The Stars Are All Dead and Have Fallen

by on May 18, 2017

And with help we loaded the pickup
with all the other things that no longer functioned.

Washing machine that shook itself to death.
Ancient computer, dirty face like city ice.
One stained mattress, upon which no children
were conceived. And so forth. Drove

somewhere. Nothing grew there but hills
someone had burned with cigarettes.

Thorns survived. And kudzu. There was a ditch
where an old Chevrolet dammed the runoff
and buried itself in red mud. There we did
our unloading. Appliances rolled downhill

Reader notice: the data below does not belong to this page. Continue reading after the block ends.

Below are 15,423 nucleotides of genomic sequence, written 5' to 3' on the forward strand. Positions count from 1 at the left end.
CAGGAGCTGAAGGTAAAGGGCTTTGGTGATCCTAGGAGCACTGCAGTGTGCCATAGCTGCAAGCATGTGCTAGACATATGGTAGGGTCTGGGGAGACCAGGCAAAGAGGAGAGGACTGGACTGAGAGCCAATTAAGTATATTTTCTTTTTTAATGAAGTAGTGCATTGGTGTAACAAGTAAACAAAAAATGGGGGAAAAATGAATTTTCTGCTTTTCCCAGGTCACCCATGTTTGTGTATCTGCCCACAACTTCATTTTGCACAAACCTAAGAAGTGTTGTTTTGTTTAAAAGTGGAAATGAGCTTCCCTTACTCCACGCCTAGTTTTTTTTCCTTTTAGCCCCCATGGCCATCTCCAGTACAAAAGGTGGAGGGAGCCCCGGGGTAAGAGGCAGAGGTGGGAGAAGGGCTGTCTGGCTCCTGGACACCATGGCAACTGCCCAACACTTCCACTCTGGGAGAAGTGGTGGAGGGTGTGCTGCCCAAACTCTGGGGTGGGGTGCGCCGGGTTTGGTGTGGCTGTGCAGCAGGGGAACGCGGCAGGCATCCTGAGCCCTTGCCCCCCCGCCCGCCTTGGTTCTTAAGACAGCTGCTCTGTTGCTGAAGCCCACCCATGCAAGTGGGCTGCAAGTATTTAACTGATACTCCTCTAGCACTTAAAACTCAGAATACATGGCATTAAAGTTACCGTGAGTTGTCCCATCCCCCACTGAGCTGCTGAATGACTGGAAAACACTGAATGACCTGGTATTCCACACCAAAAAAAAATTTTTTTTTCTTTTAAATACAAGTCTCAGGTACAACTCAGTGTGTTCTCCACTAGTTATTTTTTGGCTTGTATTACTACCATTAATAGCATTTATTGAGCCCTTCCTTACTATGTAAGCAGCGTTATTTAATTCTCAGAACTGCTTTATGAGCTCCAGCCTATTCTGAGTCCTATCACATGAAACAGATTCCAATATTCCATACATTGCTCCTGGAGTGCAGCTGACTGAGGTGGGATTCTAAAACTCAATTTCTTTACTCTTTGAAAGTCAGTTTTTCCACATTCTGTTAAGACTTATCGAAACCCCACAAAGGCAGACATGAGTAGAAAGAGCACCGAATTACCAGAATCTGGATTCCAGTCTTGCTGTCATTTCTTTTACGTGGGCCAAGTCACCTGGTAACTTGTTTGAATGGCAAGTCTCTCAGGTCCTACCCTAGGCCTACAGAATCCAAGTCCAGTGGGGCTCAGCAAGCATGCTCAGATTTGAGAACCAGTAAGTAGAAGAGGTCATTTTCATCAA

like snake eyes. Newspaper bundles and slick
magazines fell like bad cards. Sliding down,
the mattress ripped some kudzu cover away,
exposed layers of garbage. Households like ours.

A daughter’s bicycle with glossy mylar streamers
looked to have been almost new, but vines
threaded its spokes and frame,
stitched it to the earth like Frida Kahlo.

We have returned our portion.

 


Barbara Young hasn’t been writing much this year. East Nashville got too popular, so she and Jim packed up the cats and moved out to White Bluff. A grocery, two hardware stores, and a bakery that only makes doughnuts. Change is interesting. Because writing prompts can be easier than poems, Barbara sometimes becomes “Miz Quickly.”

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